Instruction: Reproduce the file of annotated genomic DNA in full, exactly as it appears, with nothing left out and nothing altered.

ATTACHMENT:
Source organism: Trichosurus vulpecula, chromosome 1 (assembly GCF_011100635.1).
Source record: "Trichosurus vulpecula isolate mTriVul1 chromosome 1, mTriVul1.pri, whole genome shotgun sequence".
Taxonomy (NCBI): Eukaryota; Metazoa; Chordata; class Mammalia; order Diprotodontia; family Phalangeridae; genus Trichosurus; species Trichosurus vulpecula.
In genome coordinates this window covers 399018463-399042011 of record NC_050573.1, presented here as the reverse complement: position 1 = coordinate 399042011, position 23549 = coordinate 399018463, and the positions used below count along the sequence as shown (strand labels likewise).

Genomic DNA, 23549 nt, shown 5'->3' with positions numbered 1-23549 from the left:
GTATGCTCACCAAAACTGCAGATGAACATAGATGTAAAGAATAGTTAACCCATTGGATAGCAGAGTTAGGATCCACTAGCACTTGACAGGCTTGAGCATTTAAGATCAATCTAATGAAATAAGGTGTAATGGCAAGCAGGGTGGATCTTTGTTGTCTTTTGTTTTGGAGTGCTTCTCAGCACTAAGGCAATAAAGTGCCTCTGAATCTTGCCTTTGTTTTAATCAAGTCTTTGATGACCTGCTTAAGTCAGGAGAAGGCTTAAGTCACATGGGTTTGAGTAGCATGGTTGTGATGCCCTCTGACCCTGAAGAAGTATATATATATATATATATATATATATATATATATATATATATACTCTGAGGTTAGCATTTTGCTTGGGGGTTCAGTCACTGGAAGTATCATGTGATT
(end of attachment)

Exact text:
Source organism: Trichosurus vulpecula, chromosome 1 (assembly GCF_011100635.1).
Source record: "Trichosurus vulpecula isolate mTriVul1 chromosome 1, mTriVul1.pri, whole genome shotgun sequence".
Taxonomy (NCBI): Eukaryota; Metazoa; Chordata; class Mammalia; order Diprotodontia; family Phalangeridae; genus Trichosurus; species Trichosurus vulpecula.
In genome coordinates this window covers 399018463-399042011 of record NC_050573.1, presented here as the reverse complement: position 1 = coordinate 399042011, position 23549 = coordinate 399018463, and the positions used below count along the sequence as shown (strand labels likewise).

Genomic DNA, 23549 nt, shown 5'->3' with positions numbered 1-23549 from the left:
GTATGCTCACCAAAACTGCAGATGAACATAGATGTAAAGAATAGTTAACCCATTGGATAGCAGAGTTAGGATCCACTAGCACTTGACAGGCTTGAGCATTTAAGATCAATCTAATGAAATAAGGTGTAATGGCAAGCAGGGTGGATCTTTGTTGTCTTTTGTTTTGGAGTGCTTCTCAGCACTAAGGCAATAAAGTGCCTCTGAATCTTGCCTTTGTTTTAATCAAGTCTTTGATGACCTGCTTAAGTCAGGAGAAGGCTTAAGTCACATGGGTTTGAGTAGCATGGTTGTGATGCCCTCTGACCCTGAAGAAGTATATATATATATATATATATATATATATATATATATATATATACTCTGAGGTTAGCATTTTGCTTGGGGGTTCAGTCACTGGAAGTATCATGTGATT